I met Joseph Hart skating the cold streets of Providence, Rhode Island during art school. Originally from New Hampshire, Joseph Hart lives in Brooklyn, New York. His work has been exhibited at museums and galleries across the United States and Europe. He has been featured in FlashArt, Modern Painters, COLOR Magazine, Elephant Magazine, and The New York Times. His work is in the collections of The Rhode Island School of Design Museum, The Davis Museum at Wellesley College and The Metropolitan Museum of Art. He is also a super nice guy.
When did you start skating?
I got into skating in the mid/late 1980’s. Some older kids from California moved into my rural New Hampshire town. I saw them skating and was immediately interested. I was 11 years old.
What was your first skateboard?
I’d like to think I had two “first” skateboards. My first “first” skateboard was a Santa Cruz Jammer, which I received as a Christmas gift from my parents (bless them). It had a black and white chain link fence graphic on it, and came with red wheels and matching red nose and tail guards. I stopped skating for a few years, but got back into it in 92-93’ish, and set up my second “first” board, which was a Consolidated Karma Tsocheff.
While we are on topic, my favorite board of all time was the Good & Evil that featured the rails-nose/tail guard-birdie graphic. That shape was lovely. It was a white full dip, and I was really into how well it recorded and held my slide marks. More importantly though, it was the fact that it was a very small independent company, and I was friends with the people behind it. That was important.
When did you stop or slow down significantly?
I slowed down a handful of years ago. My narrative is cliché: got busy with life, my body started to react negatively to skating, I had a kid(s) that shifted my perception of time and energy, etc. I still push around a bit, and I’m hoping to get in some mellow sessions with friends this fall.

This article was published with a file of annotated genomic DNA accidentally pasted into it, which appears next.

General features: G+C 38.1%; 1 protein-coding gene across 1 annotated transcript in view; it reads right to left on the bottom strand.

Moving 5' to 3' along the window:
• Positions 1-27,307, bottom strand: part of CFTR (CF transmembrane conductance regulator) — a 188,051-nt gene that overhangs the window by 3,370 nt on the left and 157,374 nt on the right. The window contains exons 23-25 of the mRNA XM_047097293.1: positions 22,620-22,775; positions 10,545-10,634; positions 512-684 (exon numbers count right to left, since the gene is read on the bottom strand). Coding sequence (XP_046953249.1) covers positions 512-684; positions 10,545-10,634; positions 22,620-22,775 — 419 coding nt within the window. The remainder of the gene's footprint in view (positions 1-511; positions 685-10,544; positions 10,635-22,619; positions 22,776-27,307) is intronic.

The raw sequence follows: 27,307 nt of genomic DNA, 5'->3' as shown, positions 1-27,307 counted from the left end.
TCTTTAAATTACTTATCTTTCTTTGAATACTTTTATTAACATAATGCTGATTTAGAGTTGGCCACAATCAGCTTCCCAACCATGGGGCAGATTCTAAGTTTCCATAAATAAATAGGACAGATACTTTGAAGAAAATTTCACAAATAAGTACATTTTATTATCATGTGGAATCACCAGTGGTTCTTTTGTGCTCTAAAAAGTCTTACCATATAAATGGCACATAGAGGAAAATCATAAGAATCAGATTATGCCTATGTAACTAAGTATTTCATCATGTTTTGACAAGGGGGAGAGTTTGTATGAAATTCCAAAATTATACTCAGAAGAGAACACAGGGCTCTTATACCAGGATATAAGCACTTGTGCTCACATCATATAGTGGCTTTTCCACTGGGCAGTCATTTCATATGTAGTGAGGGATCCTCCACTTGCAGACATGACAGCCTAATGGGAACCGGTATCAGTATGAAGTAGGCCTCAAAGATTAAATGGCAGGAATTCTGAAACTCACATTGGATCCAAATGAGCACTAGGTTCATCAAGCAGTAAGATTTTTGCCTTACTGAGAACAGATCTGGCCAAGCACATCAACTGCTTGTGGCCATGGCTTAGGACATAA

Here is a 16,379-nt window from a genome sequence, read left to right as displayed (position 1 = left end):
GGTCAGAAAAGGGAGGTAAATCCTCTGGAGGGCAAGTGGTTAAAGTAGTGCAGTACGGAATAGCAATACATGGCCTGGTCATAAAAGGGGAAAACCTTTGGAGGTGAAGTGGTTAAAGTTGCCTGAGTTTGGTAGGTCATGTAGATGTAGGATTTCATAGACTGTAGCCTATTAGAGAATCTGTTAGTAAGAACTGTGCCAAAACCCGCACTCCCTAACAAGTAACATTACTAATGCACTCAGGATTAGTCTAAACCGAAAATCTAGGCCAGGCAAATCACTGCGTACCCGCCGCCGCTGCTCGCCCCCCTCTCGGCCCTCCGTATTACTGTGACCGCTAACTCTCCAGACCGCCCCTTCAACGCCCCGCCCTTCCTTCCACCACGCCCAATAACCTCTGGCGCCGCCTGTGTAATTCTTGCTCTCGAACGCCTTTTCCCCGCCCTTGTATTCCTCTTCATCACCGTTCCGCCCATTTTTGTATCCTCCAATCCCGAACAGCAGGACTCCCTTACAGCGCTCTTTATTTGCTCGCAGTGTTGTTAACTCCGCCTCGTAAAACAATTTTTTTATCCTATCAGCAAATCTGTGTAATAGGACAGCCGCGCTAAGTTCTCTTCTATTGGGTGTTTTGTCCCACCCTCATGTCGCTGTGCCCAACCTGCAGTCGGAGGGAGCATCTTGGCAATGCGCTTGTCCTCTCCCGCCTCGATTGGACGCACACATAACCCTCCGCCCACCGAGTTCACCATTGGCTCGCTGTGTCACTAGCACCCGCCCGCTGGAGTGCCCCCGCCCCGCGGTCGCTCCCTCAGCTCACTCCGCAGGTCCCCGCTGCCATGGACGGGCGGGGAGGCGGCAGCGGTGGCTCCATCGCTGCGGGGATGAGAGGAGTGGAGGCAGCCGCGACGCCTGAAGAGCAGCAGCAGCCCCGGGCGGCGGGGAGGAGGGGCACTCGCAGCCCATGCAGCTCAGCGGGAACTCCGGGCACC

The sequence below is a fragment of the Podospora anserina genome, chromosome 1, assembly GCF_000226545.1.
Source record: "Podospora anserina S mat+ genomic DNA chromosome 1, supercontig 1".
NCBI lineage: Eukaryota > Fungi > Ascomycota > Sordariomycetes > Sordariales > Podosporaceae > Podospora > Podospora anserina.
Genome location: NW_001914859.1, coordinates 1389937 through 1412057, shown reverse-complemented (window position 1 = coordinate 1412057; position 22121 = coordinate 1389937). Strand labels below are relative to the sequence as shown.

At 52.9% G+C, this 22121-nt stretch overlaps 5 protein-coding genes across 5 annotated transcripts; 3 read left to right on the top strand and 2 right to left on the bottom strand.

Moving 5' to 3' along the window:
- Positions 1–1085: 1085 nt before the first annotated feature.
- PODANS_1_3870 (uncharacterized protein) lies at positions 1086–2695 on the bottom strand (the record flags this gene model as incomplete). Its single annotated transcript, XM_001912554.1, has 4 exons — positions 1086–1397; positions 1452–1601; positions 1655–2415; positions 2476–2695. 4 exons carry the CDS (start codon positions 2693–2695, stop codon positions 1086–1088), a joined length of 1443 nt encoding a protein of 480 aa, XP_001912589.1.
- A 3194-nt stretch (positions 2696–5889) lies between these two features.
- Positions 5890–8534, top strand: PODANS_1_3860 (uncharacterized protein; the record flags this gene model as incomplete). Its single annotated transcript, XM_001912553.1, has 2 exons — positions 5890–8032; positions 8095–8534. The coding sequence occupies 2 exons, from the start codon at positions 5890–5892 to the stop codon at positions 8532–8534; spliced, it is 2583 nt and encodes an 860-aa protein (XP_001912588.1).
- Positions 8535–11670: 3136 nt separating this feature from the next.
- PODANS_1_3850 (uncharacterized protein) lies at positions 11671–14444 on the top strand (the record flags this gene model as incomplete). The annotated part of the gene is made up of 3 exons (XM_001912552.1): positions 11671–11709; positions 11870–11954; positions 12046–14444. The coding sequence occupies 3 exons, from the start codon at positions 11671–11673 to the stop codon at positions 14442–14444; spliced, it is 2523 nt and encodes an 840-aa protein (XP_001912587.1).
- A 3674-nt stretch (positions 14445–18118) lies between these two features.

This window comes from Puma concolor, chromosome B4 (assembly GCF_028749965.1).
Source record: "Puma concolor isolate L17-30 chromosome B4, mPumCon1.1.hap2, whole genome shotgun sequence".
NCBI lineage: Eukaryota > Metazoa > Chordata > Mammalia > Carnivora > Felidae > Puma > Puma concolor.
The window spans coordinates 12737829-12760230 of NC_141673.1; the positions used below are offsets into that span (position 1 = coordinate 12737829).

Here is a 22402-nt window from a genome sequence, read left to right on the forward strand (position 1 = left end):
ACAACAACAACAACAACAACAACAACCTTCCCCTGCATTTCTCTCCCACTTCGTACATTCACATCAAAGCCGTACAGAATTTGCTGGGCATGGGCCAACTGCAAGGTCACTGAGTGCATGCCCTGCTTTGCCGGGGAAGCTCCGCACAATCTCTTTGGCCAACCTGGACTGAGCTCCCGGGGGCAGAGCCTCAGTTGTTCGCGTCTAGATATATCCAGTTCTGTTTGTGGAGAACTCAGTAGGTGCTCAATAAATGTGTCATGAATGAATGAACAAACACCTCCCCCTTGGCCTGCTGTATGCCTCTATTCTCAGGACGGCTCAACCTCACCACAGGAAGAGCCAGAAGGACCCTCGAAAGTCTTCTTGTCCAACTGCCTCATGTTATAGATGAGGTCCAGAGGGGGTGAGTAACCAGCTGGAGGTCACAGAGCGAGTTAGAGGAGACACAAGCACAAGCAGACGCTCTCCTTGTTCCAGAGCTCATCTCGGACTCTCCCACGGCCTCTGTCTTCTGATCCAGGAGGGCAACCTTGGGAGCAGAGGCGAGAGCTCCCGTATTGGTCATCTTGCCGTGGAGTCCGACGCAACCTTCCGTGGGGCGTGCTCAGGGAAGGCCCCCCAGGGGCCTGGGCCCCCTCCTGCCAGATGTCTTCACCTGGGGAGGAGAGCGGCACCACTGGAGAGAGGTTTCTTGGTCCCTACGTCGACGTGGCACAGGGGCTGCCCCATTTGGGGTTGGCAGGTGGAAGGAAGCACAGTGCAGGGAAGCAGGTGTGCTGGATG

What do you do for a living?
I make paintings and drawings that are sold through a handful of art dealers and galleries. I also teach at the undergraduate level. It’s rewarding and challenging and exciting, all at once.
When you are not skating, how often do you think about skateboarding?
Regularly. I live in a big city, so I see people skating all the time, and I’m always noticing spots that look like they would be fun. I check out a few skate-related websites, and participate vicariously through those I suppose.
How did skateboarding affect the direction of your life?
I love the social aspects of skateboarding. My younger brother and I bonded more deeply through skateboarding. I’ve met some of my closest friends through skateboarding. I guess for me it’s been a way to connect with people that might share a similar value system to my own. The visual culture (graphics, stickers, magazine ads, etc) of skateboarding was a huge influence on me, too.
What is the connection between skateboarding and creativity?
I think skateboarders and creative people have comparable psychologies. We are curious observers who respond and interact with what’s around us. We take risks and fail often, learn from these failures, adjust and try again, and again, and again, all in the name of forward progress. We attempt to use the objects, ideas, materials and spaces that we have access to, re-purpose and re-define them, and with any luck, make something unique and memorable happen with them. We live interesting and meaningful lives.
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